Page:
When we live out “it takes a village…,” we have more opportunities to grab hold of the good news of Jesus’ unconditional love (and cling to it for dear life). Healthy villages stick together during the hard stuff. They speak truth in love. They believe the best in one another, support one another in hard times, and respond with empathy instead of judgment.
Parenting offers parable after parable of the Heavenly Father’s love, compassion, and patience for each one of us. I remember holding my first babe close and having my mind blown at the realization that the delight I felt for her was a mere shadow of the delight God feels for me. Conversely, when I’m short or ungracious with my kids, parenting forces me to acknowledge daily that I fall short of the love, patience, and generosity of God.
When we parent alongside others who are living out their own parables of God’s love, we’ll end up exposing ourselves to exponentially more reminders of our own and our children’s belovedness.
Pursue your village
It can be messy to parent in community and open your family up to a village. Kids will have conflict, parents will have conflict—communities are imperfect humans living with other imperfect humans. We’ll hurt each other sometimes. We’ll need to confess failings to each other and extend and receive forgiveness. But even in that—conflict and comparison and confessing are all opportunities to grow in grace and knowledge of Jesus. To sharpen and be sharpened. To remind each other of our Heavenly Parent’s perfect love and help each other grow in love.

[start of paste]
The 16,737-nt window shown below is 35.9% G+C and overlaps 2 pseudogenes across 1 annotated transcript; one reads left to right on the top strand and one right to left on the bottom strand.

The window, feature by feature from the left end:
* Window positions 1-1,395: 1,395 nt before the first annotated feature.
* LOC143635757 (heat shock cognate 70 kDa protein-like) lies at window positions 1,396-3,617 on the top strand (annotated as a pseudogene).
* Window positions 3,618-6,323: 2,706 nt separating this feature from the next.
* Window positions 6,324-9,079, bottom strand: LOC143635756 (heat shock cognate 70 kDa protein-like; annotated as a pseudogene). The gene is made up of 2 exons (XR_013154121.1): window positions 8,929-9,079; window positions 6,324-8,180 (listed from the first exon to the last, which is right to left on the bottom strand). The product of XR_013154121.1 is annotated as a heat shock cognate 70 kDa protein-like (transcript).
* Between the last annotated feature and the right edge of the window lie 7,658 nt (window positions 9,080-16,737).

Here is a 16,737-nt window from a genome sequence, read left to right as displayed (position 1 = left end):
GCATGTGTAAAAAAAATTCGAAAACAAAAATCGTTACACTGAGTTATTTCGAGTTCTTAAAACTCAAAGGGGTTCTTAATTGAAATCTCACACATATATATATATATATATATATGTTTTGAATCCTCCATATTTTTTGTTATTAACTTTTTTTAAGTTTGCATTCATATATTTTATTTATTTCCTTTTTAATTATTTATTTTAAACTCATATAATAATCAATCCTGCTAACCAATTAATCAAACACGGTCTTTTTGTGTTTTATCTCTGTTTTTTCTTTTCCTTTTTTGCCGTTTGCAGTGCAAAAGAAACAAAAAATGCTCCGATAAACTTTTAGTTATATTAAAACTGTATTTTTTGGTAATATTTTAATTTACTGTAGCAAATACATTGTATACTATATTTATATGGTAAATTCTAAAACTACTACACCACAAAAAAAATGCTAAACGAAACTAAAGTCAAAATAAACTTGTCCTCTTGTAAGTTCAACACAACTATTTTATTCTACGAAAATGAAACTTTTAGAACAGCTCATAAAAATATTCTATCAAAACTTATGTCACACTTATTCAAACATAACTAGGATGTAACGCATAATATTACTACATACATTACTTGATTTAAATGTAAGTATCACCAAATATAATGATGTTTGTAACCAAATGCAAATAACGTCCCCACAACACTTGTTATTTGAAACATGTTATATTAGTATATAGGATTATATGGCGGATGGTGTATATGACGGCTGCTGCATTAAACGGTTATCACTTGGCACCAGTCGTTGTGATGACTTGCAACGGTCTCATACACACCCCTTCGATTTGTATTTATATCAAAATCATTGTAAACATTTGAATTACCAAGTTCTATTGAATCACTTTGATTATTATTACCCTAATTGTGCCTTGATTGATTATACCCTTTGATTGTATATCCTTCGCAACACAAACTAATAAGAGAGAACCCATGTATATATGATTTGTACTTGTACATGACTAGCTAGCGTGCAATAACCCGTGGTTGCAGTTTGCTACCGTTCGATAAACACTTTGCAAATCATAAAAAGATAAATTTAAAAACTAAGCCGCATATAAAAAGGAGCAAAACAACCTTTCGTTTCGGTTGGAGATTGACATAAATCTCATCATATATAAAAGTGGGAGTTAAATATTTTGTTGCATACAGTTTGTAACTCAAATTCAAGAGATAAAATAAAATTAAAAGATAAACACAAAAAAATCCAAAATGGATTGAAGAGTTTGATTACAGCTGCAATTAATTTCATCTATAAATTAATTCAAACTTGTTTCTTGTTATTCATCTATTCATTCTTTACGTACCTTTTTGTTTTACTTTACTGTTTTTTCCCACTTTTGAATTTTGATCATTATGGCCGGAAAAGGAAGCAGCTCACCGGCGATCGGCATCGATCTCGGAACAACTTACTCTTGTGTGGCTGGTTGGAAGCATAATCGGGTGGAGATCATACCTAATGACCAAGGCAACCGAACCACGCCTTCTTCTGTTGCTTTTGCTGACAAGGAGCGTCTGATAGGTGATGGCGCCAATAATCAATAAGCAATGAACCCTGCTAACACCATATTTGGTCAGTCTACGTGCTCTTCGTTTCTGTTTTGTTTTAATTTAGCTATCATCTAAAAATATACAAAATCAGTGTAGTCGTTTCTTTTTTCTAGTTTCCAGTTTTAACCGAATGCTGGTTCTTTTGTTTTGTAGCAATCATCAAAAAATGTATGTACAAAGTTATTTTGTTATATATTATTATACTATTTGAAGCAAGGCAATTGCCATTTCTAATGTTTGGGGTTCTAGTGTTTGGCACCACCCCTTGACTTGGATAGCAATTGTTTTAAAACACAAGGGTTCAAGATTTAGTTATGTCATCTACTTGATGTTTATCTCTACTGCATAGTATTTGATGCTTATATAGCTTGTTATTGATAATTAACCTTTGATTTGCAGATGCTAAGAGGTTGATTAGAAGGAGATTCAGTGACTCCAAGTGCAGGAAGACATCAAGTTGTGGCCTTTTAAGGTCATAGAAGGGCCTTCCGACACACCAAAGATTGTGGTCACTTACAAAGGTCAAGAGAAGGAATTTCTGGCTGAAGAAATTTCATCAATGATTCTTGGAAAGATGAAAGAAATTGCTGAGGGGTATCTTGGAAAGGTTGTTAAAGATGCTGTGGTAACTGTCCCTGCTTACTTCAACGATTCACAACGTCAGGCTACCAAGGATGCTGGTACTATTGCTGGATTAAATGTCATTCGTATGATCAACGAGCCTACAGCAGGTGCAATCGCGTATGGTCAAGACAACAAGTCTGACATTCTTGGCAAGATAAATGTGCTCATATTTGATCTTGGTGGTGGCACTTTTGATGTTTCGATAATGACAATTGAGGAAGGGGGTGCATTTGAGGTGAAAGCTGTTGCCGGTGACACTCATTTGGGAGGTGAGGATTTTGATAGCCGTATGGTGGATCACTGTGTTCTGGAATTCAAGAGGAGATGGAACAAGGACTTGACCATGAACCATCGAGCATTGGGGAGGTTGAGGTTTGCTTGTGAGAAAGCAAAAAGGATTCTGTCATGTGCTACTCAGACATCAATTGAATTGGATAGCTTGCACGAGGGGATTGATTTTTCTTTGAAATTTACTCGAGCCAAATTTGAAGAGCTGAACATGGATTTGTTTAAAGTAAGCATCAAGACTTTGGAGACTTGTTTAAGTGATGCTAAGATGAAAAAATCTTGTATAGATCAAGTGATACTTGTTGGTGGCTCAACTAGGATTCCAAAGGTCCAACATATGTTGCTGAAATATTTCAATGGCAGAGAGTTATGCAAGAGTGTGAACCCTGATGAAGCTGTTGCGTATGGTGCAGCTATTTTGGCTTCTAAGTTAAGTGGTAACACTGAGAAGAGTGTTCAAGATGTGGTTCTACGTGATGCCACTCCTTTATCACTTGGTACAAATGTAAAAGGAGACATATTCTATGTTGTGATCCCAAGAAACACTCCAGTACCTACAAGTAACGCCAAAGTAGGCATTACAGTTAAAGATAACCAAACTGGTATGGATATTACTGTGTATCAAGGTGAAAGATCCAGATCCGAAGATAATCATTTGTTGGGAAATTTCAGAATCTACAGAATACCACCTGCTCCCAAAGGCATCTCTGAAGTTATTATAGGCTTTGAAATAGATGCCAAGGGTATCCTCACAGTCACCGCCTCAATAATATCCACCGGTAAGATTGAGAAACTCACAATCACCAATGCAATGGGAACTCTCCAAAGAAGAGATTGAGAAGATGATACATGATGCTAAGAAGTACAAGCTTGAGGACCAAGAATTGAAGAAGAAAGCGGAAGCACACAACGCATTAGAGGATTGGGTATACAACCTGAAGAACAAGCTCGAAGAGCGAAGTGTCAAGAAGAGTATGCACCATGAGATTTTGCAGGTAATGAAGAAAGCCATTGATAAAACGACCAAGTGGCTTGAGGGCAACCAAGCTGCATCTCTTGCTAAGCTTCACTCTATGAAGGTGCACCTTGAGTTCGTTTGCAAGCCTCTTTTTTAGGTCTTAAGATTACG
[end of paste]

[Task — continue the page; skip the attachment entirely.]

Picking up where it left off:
If you find yourself longing, like me, for a village to parent alongside, pray for a family (or two or three). You may already be connected to folks who would make a great village; it might just take you going first. Arrange a playdate. Text to share a struggle and/or ask for prayer. Be willing to pursue relationship and let your “real selves” show up.
And may you find a village for your family you can grow and learn alongside, be comforted and encouraged that you’re never in this alone, and be pointed back to the unconditional love of God for you and your kids.
Copyright © 2021 by FamilyLife. All rights reserved.
Laura Way serves with FamilyLife as a writer and lives in Orlando, Florida with her high-school-teaching husband, Aubrey, and their two vibrant young daughters. She and Aubrey lived in East Asia for seven years until relocating unexpectedly a couple years ago. She enjoys writing about becoming more fully human while sojourning through different places, seasons of life, and terrains of mental and spiritual health at hopeforthesojourn.com.